In an ideal world, even the baldest man could have a fulfilling hair transplant and have his entire head covered with hair again. Obviously, this is realistically not always the case. It is a question of supply and demand: supply being how much usable donor hair there is to transplant the area and demand being how extensive the baldness is. When someone has very advanced hair loss, Norwood VI or VII, typically they also have very small reserves of donor hair left. This type of case can still be transplanted but much more conservatively. Believe it or not, a pretty advanced Norwood IV or V can be transplanted very effectively if the donor hair density is relatively high.

But what can be done when someone has very poor donor density and very extensive baldness? In many of these cases, I recommend someone just to shave his head because I think a small designed forelock and a large open crown (as seen on the right side of the diagram) is less ideal than having a cleanly shaven pate. This is not always the case though. Many men over 50 years of age simply do not like a shaved head and prefer to keep a fringe of bald hair around the backside. For them, any hair on top would make them feel better about themselves. In these cases, I then recommend a very conservative design that can frame the head, i.e., transplant hair that will block view of the back of the head, but not necessarily frame the face, i.e., a more suitable design that makes the face completely framed with hair.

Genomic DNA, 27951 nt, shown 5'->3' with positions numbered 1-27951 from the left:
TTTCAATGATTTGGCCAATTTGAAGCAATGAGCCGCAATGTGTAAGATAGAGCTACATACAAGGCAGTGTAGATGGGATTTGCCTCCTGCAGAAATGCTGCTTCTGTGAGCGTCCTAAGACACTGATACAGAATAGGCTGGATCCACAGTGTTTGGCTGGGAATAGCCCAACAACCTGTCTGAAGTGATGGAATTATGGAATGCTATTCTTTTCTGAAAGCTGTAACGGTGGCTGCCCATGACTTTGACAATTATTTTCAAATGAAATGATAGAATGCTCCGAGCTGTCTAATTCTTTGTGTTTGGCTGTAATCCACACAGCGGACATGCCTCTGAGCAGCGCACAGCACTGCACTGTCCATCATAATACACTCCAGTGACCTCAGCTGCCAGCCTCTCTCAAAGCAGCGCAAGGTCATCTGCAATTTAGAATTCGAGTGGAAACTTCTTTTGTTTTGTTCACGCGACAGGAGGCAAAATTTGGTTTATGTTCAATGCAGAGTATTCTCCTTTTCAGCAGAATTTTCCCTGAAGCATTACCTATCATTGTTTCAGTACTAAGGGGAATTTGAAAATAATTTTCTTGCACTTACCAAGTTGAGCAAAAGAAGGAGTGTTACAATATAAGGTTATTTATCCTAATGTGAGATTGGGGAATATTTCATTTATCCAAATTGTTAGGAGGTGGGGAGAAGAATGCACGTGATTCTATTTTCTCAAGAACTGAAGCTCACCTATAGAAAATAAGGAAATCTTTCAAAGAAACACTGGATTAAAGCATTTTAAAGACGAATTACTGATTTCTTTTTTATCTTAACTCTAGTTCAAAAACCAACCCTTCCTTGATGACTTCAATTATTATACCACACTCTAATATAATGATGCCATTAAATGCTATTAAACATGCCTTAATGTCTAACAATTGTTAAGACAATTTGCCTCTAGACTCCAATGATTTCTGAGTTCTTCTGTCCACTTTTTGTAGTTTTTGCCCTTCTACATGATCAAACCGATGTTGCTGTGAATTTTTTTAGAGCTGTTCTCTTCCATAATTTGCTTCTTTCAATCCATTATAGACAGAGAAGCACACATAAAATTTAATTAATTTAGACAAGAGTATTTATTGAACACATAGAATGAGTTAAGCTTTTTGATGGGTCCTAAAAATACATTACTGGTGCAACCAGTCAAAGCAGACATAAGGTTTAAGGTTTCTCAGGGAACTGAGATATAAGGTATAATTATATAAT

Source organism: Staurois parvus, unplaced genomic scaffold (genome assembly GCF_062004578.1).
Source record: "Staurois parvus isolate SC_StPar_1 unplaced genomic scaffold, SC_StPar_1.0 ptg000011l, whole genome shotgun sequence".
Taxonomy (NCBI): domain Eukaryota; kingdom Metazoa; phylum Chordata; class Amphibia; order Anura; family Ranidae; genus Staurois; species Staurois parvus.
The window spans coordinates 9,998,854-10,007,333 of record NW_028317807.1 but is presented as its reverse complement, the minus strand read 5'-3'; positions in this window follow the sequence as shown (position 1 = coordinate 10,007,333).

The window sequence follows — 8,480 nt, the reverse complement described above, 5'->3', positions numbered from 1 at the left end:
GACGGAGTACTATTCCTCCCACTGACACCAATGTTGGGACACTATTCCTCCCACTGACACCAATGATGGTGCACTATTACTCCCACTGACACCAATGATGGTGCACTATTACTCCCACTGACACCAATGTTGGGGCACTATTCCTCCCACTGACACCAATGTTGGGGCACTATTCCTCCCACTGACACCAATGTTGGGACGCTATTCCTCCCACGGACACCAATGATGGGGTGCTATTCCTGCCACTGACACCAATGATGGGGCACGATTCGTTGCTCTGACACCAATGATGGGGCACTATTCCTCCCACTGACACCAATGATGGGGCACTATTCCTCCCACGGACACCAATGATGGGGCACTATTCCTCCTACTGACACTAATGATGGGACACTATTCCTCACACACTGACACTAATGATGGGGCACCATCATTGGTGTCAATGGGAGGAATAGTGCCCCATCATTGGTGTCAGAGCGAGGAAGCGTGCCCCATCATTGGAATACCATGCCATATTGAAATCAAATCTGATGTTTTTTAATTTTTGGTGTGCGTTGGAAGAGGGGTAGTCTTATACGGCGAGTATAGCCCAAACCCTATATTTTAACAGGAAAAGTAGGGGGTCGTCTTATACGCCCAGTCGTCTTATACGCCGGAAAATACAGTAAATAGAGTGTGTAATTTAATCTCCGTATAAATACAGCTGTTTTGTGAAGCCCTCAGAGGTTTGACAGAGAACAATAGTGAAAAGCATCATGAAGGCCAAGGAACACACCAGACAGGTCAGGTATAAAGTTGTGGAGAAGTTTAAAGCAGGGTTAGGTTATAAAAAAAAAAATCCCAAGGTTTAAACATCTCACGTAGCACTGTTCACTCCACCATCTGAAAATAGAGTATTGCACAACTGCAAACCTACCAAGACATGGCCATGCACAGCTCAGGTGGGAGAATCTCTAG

from Dr. Lam’s textbook “Hair Transplant 360”

The diagram illustrates on the left side in green a typically designed hair transplant for someone between a Norwood III to V with adequate donor hair to do the job. (Remember Norwood I and IIs do not require a transplant.) For advanced hair loss of a Norwood VI or VII with accompanying poor donor hair density a more conservative hairline design that barely meets the isolated lateral hump must be designed. The extent posteriorly that the transplant can go will also be compromised so that the arc of the vertex transition point goes forward to meet the lateral hump at a small point. Judgment by an experienced hair transplant surgeon evaluating one’s particular “supply and demand” issues can help set up realistic expectations to what is achievable with a given hair transplant procedure.

Dr Samuel Lam is a board certified hair transplant surgeon in Dallas, TX. To schedule a consultation please call 1-888-866-3388, or visit Dr Lam’s hair transplant forum to ask him a question.